Say hello to Calvin. Or maybe not.
Calvin is the resident alien on space station Plymouth Rock and really, he would as soon suck the life out of you as look at you.
Calvin comes from Mars, if you must know, but in truth his talents for havoc and devastation were wasted on the cold, dead Red Planet he called home.
Calvin is the center of interest in the science fiction thriller "Life," the creature the poster refers to when it insists "We Were Better Off Alone," a sentiment no one seeing this outer space exercise will argue with.
As directed by Daniel Espinosa and starring Jake Gyllenhaal, Rebecca Ferguson and Ryan Reynolds, "Life" is efficiently constructed to unsettle audiences. It demonstrates both the pleasures and the limitations of doing a skillful job with familiar genre material.
On the positive side, Swedish director Espinosa is something of a genre specialist with a real sense of how stories should unfold on screen. His thriller "Snabba Cash (Easy Money)" was the No. 1 film in Sweden the year it came out. He followed it up with the effective "Safe House" starring Denzel Washington and Reynolds.
And the script by Rhett Reese and Paul Wernick, the duo behind "Deadpool," has more going for it than a taste of the pair's celebrated glib banter. A genuine effort has been made to add a human dimension to the six members of the Plymouth Rock's crew (the dialogue references "Goodnight Moon" as well as "Re-Animator"), to create convincing individuals rather than space opera constructs.
Not surprisingly, having capable actors helps this endeavor. Gyllenhaal, especially good as space station veteran David Jordan, has a gift for bringing conviction to everything he does.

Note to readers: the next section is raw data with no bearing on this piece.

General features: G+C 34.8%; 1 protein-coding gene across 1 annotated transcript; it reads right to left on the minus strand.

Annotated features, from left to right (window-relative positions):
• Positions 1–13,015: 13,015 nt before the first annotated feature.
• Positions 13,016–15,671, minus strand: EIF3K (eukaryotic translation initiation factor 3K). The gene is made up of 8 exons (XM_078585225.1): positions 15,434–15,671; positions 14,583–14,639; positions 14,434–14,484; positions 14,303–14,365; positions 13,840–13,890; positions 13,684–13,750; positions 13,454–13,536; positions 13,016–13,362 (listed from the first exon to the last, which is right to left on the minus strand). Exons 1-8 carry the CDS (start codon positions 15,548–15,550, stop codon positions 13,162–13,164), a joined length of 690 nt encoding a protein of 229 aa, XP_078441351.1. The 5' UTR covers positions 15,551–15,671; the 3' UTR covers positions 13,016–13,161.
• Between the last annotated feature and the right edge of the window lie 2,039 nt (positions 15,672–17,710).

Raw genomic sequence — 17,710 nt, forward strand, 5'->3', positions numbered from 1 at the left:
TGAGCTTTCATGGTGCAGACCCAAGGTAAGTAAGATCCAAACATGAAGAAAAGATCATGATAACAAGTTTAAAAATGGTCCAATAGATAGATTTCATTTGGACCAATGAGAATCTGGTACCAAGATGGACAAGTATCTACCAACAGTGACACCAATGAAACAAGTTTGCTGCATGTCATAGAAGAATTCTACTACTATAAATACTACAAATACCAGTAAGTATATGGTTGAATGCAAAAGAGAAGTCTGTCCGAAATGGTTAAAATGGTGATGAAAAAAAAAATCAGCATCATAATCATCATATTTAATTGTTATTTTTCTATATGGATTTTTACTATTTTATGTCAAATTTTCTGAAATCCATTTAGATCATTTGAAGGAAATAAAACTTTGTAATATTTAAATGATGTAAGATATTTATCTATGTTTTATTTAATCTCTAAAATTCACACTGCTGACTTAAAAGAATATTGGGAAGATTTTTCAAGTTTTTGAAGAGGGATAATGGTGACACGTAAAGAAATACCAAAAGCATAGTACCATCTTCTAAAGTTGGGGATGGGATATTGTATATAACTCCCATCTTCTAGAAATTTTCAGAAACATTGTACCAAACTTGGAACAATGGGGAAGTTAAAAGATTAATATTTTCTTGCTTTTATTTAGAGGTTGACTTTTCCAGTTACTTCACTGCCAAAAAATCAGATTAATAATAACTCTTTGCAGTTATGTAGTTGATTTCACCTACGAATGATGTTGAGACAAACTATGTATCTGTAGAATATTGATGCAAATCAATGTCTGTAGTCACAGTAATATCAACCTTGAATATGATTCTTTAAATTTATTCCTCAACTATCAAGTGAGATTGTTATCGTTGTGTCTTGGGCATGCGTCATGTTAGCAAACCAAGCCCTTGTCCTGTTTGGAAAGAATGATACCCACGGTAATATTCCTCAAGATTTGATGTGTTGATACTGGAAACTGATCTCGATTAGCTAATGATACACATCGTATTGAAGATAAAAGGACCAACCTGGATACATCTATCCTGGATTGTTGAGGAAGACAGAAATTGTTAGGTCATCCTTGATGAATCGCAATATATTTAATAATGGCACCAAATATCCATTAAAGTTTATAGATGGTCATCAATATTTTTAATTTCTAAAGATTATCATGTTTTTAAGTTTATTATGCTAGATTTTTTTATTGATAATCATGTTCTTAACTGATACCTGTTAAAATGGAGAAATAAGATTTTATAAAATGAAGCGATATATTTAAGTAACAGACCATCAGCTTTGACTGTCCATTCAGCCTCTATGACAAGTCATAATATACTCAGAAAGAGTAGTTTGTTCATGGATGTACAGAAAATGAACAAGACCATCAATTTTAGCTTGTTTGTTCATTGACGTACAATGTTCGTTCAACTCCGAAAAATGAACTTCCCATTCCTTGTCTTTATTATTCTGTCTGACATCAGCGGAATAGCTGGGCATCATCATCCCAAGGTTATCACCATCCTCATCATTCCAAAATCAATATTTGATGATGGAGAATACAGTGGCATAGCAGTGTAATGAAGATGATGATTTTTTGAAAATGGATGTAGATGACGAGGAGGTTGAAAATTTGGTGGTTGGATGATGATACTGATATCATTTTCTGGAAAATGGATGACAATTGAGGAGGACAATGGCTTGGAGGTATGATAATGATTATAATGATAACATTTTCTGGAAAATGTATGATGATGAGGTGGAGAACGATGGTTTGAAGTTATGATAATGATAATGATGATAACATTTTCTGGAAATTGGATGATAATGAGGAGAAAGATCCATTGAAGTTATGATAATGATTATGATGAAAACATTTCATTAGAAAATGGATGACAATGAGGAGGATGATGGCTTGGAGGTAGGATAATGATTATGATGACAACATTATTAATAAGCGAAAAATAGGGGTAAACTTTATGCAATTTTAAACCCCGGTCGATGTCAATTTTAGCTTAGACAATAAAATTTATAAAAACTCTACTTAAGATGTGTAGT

Reynolds, his hair grayed around the temples, is also strong as spacewalking expert Rory Adams, and Ferguson, who was memorable in the last "Mission: Impossible," is his equal as Miranda North, on loan from the Centers for Disease Control and Prevention to ensure that nothing threatening to Earth happens onboard.
The difficulty with all this is that the script's core idea of a malignant presence on the loose in a spaceship is inevitably heavily influenced by 1979's Dan O'Bannon/Ridley Scott "Alien," which means that the plot ends up more standard than inventive. "Life" has its share of twists and scary moments, but most of them can be seen coming.
Still, it is undeniably satisfying to be in the hands of a persuasive director who, along with editors Frances Parker and Mary Jo Markey, knows how to slowly ratchet up the tension to a properly unnerving level.
Perhaps surprisingly, "Life" is especially adept in its opening sequences, when we meet not only Jordan, Adams and North but their crewmates on this mission to search for life forms on Mars.
All well-acted, this trio includes investigating scientist Hugh Derry (Ariyon Bakare), flight engineer Sho Murakami (Hiroyuki Sanada) and the capable Russian commander Ekaterina Golovkina (Olga Dihovichanaya).
The space station they all inhabit has been beautifully created by production designer Nigel Phelps and supervising art director Marc Homes, and scenes of the crew gliding through it a la "Gravity" are photographed with élan by Oscar-nominated cinematographer Seamus McGarvey.
It's a wonderful setting for a meal we've tasted before:
After samples from Mars are brought onboard via an unmanned capsule that actually visited the planet, everyone is in an upbeat, even jaunty mood, saying things like, "I have a good feeling about this" that tempt fate in a major way.
The crew is even more excited when a single living microscopic cell is discovered in the samples. But when they toast "the first incontrovertible proof of life beyond Earth" they don't realize they are celebrating their own potential demise.
When this new life, named Calvin by school kids back on Earth, starts to grow at an unnerving rate, everyone onboard should be alarmed. But "Life" is one of those films where no one on screen has seen the same movies as those of us in the audience.
Once Calvin matures into a grotesque, octopus-like creature whose malevolent intentions are unmistakable, "Life" becomes the inevitable cat and mouse game between the thing and all-too-human individuals prone to altruistic moves that leave them vulnerable.
An ad for space travel this is definitely not.
MPAA rating: R, for language throughout, some sci-fi violence and terror.
Running time: 1 hour, 43 minutes
Playing: In general release.